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Authorities say the Pinellas Trail is a safe place, but graffiti and pranks are a problem.

It stretches 34 miles from Tarpon Springs to St. Petersburg and is monitored by more than 10 law enforcement agencies.

Those authorities say the Pinellas Trail is safe, making up less than 1 percent of the county's crime. But that doesn't mean it's problem-free.

Kathy Barile, a chief ranger on the trail, said the main complaint is mischief. Graffiti is one of their biggest challenges.

"When kids are out of school on Christmas break or during the summer, we usually see a lot," she said. "If they get ahold of any bottles or glass, they'll break it on the trail. It's little- kid-prank kind of stuff."

The rangers use cans of spray paint to cover up graffiti they find along the trail.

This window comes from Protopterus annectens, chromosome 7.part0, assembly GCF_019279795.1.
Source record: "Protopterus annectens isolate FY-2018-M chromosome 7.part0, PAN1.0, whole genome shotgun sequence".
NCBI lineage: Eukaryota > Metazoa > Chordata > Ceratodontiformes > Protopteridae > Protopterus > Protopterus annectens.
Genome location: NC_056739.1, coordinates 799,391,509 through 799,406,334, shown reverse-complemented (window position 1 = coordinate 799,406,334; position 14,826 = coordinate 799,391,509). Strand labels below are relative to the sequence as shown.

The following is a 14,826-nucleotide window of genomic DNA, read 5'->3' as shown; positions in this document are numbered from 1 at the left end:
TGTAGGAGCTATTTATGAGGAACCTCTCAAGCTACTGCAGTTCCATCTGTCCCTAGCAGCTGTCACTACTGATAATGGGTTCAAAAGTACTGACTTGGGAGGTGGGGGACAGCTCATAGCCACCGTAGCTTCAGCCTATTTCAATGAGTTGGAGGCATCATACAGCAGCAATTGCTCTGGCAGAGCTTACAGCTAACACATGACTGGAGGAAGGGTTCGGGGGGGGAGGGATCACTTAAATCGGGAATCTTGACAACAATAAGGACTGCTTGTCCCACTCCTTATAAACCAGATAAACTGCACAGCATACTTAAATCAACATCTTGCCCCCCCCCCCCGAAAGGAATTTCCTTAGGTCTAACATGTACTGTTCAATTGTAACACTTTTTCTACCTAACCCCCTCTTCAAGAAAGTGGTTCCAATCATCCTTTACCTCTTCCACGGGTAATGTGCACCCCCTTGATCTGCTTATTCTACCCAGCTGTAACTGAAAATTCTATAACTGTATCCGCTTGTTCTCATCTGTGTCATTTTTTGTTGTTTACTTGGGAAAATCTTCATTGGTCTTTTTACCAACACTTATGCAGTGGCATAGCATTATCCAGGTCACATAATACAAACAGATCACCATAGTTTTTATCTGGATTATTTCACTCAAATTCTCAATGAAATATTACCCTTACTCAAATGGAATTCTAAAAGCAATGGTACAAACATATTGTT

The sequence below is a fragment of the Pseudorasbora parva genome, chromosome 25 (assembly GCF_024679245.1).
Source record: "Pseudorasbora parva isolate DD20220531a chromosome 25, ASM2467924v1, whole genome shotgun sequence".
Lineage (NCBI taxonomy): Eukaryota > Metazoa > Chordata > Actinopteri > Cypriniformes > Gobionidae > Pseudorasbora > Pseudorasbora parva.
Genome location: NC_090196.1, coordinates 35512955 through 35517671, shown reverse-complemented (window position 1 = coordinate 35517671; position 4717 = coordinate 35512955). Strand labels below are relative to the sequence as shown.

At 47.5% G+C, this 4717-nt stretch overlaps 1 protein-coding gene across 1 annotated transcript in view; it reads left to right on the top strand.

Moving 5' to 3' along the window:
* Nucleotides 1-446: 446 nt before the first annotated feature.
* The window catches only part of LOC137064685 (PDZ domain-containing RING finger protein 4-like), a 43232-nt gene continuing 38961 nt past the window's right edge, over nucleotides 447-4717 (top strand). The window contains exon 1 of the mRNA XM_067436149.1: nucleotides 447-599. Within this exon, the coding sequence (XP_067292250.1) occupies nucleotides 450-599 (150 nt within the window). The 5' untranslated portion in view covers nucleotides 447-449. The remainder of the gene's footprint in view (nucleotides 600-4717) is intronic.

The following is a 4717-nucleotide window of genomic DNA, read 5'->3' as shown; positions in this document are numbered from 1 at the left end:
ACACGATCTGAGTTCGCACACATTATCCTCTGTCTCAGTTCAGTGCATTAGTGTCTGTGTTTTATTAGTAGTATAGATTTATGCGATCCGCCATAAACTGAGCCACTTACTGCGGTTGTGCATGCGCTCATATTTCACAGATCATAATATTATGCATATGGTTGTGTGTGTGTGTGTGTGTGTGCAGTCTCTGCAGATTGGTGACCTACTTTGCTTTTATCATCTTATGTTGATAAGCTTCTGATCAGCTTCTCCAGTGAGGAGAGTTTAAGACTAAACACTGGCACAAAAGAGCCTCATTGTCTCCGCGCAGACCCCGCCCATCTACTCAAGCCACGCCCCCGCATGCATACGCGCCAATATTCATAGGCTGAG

"If it's something profane, we usually cover it up as best we can and then come back later to finish," she said.

Under the overpass of Tyrone Boulevard near Tyrone Square Mall, there is graffiti on the Egyptian-themed murals bordering the trail. Barile said her agency will give the artist the option of touching up the mural to preserve the beauty along the trail. If the artist declines, rangers will paint it gray.

But mischief isn't the only complaint. Some agencies report suspicious people, runaway dogs and sleepers on the trail.

Tarpon Springs police recently added more security because they suspected a burglar was using the trail to hide.

Because of the increased patrols, police were able to catch the suspect, said Sgt. Barb Templeton of the Tarpon Springs Police Department.

During the day, rangers constantly roam the trail, picking up trash, covering up graffiti or enforcing the rules of the park. Barile said they have about 30 auxiliary rangers who volunteer to patrol the trail in the winter months.

When school is in session, rangers make an extra effort to patrol around schools that border the trail.

"We try and stick around the best we can because there are so many schools and neighborhoods," she said.

But reports of serious crime are rare, Barile said.

"I'm on here 10 hours a day, and I never ran into a personal attack," she said.

Nicole Bardo-Colon can be reached at 893-8779 or